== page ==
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http://dx.doi.org/10.1099/ijs.0.016121-0DOI Listing
August 2010

Bizionia echini sp. nov., isolated from a sea urchin.

Int J Syst Evol Microbiol 2010 Apr 6;60(Pt 4):928-931. Epub 2009 Aug 6.

Department of Microbiology, School of Bioscience and Biotechnology, Chungnam National University, 220 Gung-dong, Yuseong, Daejeon 305-764, Republic of Korea.

A bacterial strain, designated KMM 6177(T), was isolated from the sea urchin Strongylocentrotus intermedius and subjected to a polyphasic taxonomic investigation. The bacterium was found to be heterotrophic, aerobic, non-motile by gliding and orange-pigmented. Comparative phylogenetic analysis based on 16S rRNA gene sequencing placed the marine isolate in the genus Bizionia, a member of the family Flavobacteriaceae, with 16S rRNA gene sequence similarity of 94.9-98.6 % with recognized Bizionia species. Strain KMM 6177(T) grew at 4-39 degrees C and with 1-8 % NaCl. It produced alkaline phosphatase, catalase and oxidase and hydrolysed aesculin, gelatin, DNA and Tween 20. The predominant fatty acids were iso-C(15 : 1), iso-C(15 : 0), iso-C(15 : 0) 3-OH, iso-C(17 : 0) 3-OH and a summed feature (comprising iso-C(15 : 0) 2-OH and/or C(16 : 1)omega7c). The DNA G+C content was 34.4 mol%. A combination of phylogenetic, genotypic and phenotypic data clearly indicated that strain KMM 6177(T) represents a novel species in the genus Bizionia, for which the name Bizionia echini sp. nov. is proposed. The type strain is KMM 6177(T) (=KCTC 22015(T)=LMG 25220(T)).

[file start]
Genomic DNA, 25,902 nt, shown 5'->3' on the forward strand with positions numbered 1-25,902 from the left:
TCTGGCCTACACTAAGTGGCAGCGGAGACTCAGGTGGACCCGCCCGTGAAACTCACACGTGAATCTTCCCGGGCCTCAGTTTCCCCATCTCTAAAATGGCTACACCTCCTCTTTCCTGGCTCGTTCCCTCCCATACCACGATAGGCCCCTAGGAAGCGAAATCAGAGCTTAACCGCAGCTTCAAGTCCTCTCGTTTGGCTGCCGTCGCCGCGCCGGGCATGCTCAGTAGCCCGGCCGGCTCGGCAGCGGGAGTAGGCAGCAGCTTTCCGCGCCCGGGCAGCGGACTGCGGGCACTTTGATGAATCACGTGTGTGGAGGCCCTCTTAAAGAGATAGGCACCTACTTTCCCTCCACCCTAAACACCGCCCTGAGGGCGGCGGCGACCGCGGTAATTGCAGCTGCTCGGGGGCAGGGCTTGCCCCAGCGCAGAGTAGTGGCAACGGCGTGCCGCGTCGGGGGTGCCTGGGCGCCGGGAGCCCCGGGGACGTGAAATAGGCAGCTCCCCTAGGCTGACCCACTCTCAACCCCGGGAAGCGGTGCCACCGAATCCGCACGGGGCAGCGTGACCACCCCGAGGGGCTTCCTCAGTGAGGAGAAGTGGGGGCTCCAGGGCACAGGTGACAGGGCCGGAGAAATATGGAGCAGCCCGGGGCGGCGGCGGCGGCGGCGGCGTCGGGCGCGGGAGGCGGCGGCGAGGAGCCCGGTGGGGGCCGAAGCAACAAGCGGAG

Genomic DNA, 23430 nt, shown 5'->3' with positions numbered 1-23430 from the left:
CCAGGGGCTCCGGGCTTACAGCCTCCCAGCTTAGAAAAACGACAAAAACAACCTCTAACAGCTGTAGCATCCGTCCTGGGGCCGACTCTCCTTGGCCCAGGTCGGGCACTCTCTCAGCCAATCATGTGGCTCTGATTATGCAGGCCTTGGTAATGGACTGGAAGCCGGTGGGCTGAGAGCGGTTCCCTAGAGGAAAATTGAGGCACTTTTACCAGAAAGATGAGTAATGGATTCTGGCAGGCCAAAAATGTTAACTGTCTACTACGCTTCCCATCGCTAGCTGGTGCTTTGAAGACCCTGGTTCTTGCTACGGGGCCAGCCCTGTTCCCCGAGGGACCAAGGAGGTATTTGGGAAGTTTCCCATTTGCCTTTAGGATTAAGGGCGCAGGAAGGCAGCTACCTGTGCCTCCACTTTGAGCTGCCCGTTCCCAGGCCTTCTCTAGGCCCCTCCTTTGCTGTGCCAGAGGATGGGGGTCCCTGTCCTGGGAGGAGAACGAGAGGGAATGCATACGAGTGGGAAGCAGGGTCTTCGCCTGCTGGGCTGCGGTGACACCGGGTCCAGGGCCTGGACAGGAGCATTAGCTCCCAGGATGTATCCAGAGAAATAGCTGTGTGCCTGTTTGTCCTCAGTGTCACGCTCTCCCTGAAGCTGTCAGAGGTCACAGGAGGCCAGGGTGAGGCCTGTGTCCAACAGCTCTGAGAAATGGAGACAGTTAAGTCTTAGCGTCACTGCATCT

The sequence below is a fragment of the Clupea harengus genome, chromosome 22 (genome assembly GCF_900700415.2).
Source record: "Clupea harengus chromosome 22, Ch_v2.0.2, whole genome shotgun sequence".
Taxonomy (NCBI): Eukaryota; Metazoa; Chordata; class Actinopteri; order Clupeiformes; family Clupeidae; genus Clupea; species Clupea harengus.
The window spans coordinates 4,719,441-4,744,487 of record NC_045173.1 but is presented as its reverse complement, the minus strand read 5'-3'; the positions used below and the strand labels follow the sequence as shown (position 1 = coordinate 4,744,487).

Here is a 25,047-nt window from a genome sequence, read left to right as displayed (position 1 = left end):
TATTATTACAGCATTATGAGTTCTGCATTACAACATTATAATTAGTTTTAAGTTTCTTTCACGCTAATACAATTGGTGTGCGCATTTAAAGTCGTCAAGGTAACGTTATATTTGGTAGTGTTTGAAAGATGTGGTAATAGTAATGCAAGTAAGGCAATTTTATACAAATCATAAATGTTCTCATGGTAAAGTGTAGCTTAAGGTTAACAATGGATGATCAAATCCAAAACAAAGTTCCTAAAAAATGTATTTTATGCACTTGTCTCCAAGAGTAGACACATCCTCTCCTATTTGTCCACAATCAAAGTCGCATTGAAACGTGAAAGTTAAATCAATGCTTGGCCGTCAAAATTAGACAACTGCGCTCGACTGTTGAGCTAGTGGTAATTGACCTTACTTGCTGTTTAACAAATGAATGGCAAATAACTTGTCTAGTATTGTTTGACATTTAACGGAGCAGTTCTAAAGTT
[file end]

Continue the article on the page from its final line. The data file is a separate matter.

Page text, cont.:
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http://dx.doi.org/10.1099/ijs.0.013193-0DOI Listing
April 2010

Leeuwenhoekiella palythoae sp. nov., a new member of the family Flavobacteriaceae.

Int J Syst Evol Microbiol 2009 Dec 30;59(Pt 12):3074-7. Epub 2009 Jul 30.

Pacific Institute of Bioorganic Chemistry of the Far-Eastern Branch of the Russian Academy of Sciences, Pr. 100 Let Vladivostoku 159, 690022 Vladivostok, Russia.

The taxonomic status of a novel, heterotrophic, strictly aerobic, gliding and yellow-orange-pigmented bacterium (strain KMM 6264(T)), associated with the coral Palythoa, was determined. The 16S rRNA gene sequence analysis indicated that strain KMM 6264(T) clustered with the recognized species of the genus Leeuwenhoekiella of the family Flavobacteriaceae with 96.4-98.2 % sequence similarity. DNA-DNA reassociation levels between the isolate and the type strains of Leeuwenhoekiella species were 15-22 %. The DNA G+C content was 41.2 mol%. The phylogenetic evidence and the results of genomic and phenotypic analyses showed that the isolate should be classified as a member of a novel species of the genus Leeuwenhoekiella, for which the name Leeuwenhoekiella palythoae sp. nov. is proposed. The type strain is KMM 6264(T) (=KCTC 22020(T)=LMG 24856(T)).